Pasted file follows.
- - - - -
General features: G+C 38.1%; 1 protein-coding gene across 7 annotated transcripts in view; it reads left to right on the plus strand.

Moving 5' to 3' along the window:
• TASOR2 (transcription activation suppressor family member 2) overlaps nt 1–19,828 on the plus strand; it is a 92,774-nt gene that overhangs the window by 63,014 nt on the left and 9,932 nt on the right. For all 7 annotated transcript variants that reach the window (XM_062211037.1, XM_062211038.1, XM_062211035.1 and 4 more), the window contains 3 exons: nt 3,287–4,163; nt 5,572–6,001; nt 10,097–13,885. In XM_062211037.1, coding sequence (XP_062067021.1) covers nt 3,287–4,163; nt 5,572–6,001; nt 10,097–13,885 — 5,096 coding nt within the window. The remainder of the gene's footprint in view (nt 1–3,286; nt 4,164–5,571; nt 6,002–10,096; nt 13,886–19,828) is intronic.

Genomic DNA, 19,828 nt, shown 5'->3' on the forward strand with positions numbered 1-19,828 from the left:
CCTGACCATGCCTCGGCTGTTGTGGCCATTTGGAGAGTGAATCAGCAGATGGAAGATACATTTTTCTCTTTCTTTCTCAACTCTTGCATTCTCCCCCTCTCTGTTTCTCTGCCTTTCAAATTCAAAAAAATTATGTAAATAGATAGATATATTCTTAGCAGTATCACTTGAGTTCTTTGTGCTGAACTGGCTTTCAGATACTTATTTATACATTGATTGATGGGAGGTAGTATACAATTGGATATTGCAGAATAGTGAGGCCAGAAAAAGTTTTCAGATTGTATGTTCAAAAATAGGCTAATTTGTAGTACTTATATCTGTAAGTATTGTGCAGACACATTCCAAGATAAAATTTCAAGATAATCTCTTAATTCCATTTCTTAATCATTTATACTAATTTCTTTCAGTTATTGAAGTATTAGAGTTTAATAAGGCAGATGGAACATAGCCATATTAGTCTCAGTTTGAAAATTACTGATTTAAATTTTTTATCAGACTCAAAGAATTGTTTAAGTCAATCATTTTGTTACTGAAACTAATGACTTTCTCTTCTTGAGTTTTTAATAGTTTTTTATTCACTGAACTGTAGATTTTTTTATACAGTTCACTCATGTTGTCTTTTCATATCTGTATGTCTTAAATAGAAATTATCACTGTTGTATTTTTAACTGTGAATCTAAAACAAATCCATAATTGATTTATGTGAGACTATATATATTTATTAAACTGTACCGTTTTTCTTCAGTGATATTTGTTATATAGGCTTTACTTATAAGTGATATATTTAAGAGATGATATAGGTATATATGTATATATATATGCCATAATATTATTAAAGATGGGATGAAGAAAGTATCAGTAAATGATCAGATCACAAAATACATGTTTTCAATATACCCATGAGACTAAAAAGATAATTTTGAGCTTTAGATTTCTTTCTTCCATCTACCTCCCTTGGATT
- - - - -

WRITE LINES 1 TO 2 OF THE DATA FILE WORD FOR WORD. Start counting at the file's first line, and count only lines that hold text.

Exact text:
General features: G+C 38.1%; 1 protein-coding gene across 7 annotated transcripts in view; it reads left to right on the plus strand.

Moving 5' to 3' along the window: